The first page. Any iPhone or iPad user knows that the first page is hallowed ground. An app doesn’t make its way there and stay there unless you use it a lot, as in daily or more.
Everything else can go in folders on the second page or further on down. This is why the first page of any iOS device is always a good barometer of how important an app is to users. It’s also the place that you will find Instapaper on my devices, along with those of a lot of other people.
New York, are you ready?
We’re building Momentum: an all killer, no filler event this November.
Instapaper, an app that allows you to grab the contents of a page to read them later in a pleasantly reformatted manner, has just been updated to version 4.0 and has made what is one of my most-loved apps even better.
The biggest change is the overall look and feel which has gotten a touchup on the iPhone but a complete revamp on the iPad. There is a new grid layout that is reminiscent of Flipboard and that gives you more of the article text at a glance. The left side features a nice toolbar that keeps navigation available in all of the browsing views and provides context for where you are in the app.
The grid layout does mean that you will see fewer articles on a single page but I think that the tradeoff in context is worth it.
There are a few additions to the little non-modal popups used throughout the app. When you tap on a trash can now, it displays both Delete and Archive as options, giving you the ability to save it in your collection or ditch it.
This modal popup is also used to great effect on footnotes, which are presented with a small symbol right inline with the text. This allows you to read a footnote reference without having to break the flow of your reading. Definitions are also handled this way and include the built-in iOS dictionary as well as Wikipedia support.
The other two big additions to Instapaper 4 is that you can now search the full text of any article if you’re an Instapaper subscriber. The addition of the ‘whole article’ search means that you can now purchase a subscription in-app, something that wasn’t allowed under Apple’s rules that a subscription had to add something to the app. So now you can subscribe on the Instapaper site or in the app itself and get the full article search.
Another cool feature is the fact that the Friends section now not only features articles that have been ‘Liked’ by the people that you follow, but you can also view an aggregated collection of links from everyone that you follow on Twitter, Facebook or Tumblr.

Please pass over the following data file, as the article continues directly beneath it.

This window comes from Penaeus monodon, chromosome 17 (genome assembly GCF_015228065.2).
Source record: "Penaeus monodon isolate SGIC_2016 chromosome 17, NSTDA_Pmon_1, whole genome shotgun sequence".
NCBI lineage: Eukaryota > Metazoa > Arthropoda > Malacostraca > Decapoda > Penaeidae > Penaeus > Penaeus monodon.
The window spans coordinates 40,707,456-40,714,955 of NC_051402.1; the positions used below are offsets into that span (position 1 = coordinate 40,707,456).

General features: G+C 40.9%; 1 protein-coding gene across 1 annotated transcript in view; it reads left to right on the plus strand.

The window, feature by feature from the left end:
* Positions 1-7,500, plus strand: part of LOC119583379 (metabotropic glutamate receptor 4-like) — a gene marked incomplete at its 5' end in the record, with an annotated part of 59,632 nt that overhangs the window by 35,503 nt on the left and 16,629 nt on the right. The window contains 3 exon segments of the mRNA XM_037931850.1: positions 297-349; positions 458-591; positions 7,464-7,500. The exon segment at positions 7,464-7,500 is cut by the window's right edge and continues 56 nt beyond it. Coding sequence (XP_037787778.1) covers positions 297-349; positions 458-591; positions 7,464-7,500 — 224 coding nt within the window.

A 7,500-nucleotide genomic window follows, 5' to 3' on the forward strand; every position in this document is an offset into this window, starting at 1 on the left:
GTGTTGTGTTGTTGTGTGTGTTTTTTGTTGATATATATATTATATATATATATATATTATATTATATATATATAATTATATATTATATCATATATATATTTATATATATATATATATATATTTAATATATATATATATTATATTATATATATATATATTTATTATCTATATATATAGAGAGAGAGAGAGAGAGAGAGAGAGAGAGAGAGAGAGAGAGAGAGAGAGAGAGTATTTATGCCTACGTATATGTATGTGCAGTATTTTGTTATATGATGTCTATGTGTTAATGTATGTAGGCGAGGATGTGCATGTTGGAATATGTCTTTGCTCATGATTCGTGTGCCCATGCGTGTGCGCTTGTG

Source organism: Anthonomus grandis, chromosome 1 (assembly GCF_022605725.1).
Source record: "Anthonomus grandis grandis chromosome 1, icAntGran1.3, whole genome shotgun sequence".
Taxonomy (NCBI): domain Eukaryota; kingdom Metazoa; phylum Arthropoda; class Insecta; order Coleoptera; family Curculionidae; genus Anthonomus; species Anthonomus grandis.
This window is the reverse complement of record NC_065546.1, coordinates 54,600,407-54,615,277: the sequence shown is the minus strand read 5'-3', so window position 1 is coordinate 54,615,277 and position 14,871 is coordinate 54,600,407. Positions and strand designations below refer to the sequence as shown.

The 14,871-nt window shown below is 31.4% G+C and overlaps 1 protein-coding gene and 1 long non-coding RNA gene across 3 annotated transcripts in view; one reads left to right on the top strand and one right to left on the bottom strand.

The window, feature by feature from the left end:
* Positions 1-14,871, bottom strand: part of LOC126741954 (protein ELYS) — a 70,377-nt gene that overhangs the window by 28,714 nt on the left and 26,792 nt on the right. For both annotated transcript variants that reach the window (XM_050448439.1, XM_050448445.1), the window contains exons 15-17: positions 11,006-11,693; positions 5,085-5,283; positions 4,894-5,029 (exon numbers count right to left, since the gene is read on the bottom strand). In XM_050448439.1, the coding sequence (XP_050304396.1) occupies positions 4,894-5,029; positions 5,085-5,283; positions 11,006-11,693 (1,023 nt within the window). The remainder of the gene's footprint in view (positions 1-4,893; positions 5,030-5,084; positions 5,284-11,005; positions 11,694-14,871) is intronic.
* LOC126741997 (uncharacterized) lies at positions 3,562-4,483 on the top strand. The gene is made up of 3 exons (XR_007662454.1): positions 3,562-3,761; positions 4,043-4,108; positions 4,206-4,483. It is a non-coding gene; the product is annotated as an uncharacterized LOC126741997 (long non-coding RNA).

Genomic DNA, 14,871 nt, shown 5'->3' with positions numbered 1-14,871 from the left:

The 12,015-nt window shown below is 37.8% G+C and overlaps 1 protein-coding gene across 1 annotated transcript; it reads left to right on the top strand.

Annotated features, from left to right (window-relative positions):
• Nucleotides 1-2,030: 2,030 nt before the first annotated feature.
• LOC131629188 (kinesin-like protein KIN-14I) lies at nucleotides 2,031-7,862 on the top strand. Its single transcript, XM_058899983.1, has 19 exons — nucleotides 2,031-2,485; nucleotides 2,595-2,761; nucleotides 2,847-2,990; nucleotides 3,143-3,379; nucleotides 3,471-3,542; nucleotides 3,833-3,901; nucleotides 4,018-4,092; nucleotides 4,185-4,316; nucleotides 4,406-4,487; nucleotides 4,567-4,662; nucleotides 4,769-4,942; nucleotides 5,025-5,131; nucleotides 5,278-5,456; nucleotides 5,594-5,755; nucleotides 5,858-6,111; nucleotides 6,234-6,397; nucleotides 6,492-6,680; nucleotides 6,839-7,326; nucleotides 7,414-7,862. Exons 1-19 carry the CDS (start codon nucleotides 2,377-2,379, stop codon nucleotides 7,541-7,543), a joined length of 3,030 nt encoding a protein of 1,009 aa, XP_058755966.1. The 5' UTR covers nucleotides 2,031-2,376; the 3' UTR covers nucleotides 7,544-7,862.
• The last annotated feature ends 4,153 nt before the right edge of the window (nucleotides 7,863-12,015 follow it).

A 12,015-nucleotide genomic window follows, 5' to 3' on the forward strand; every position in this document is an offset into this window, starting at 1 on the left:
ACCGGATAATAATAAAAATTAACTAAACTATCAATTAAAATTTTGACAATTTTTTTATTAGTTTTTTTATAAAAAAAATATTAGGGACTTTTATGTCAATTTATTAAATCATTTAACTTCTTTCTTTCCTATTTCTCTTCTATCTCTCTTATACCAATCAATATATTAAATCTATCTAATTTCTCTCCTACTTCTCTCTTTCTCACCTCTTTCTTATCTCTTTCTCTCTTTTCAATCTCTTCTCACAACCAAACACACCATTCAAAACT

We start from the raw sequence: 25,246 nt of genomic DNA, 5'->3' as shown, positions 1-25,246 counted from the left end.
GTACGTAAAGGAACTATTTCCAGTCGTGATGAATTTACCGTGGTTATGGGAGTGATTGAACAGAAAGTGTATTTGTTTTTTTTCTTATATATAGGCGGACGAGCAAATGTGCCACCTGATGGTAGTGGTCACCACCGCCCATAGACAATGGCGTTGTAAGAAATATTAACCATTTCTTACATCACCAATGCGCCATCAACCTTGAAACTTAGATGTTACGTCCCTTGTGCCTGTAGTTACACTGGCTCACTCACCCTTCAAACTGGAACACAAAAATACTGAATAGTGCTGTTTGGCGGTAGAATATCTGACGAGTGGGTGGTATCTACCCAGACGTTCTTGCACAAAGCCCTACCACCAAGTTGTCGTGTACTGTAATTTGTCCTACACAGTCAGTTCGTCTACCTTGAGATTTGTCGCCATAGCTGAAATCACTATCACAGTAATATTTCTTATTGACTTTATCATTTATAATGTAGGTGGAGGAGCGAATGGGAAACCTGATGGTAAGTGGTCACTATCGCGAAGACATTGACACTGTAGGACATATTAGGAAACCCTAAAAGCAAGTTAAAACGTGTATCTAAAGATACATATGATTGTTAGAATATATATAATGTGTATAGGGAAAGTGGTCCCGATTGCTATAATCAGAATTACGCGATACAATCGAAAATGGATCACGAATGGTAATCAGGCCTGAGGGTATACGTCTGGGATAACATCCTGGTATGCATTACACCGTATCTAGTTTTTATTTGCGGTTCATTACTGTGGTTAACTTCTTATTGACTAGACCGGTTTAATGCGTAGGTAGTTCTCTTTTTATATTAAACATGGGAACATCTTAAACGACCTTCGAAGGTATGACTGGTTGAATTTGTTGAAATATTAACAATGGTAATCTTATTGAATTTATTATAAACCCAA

This creates an automatic feed of Tweets (or other shares) with links, letting you scoot through a steady stream of just stuff people found interesting enough to share on social networks. A pretty neat and seamless way to handle this kind of importing and a way to quickly browse the stuff you’ve seen go by in your feeds to see if any of it is important enough for you to save and read.
Instapaper 4.0 also finally has a hardware brightness control, rather than the faux-dimming of the older version. This means that you don’t have to bounce out to settings when reading in bed as I often do after the wife has gone to sleep.
There are a bunch of other tweaks to the app that you can read about in the release notes or at creator Marco Arment’s site here.
It’s honestly safe to say that the most amount of time I spend in any one app outside of Kindle or a game is in Instapaper. It allows me to catch up on the news I see throughout the day but don’t have time to read right away and, with its archive of all of the articles I found interesting, becomes a repository for a lot of really great stuff over time.
The ability to tap the ‘Read later’ button in an app or the browser shortcut in Safari and know that I will be able to find it later when I want to read it has led to a couple of practical benefits for me. First of all, it brings a real sense of relief that I won’t lose it in the shuffle of hundreds of tabs that I open a day, any of which could be wiped out by a browser crash or simply by me forgetting. Now, I click the shortcut and close the tab, knowing I can get to it later.
The other thing it does is that it allows me to open the Instapaper app and know, absolutely, that everything in there will most likely be of some value to me. If I’ve clicked the read later link then something about the article has caught my eye or interested me, it has already passed one layer of editing in that I felt that I would be interested in reading something like this.
This makes Instapaper a customized repository of data that is all interesting to me. A feat that is unmatched by any algorithm or ‘generated newspaper’ app I’ve seen yet.
By making you the filter, instead of an anonymous app or aggregator, Instapaper allows you to make every second you spend in the app a good use of your valuable time. Imagine that you love tasty cherry-filling-injected donuts. Instapaper is like an order from a donut shop that only makes cherry filled donuts. You can close your eyes, reach in the bag and know that you’re always going to pull out a juicy morsel.
It’s an experience that you just don’t get with a collection of RSS feeds or even a Twitter stream and it makes the 2 seconds in sending a link to Instapaper the most valuable investment in time that you’ll probably make when it comes to choosing what to read.
It gives me so much pleasure to sit back with my iPad, put my feet up and open Instapaper because I know I’m going to get a beautiful experience and a dose of great reading, guaranteed.
Instapaper 4.0 has kicked the quality of this already great app up a notch and refined it in very nice ways for existing users. It also makes it more of a must-have than ever for anyone who reads any news or articles on the web that are longer than a couple of paragraphs. If you haven’t tried it yet I highly suggest you do so.
Instapaper 4.0 is available now as a free update or on the App Store for $4.99.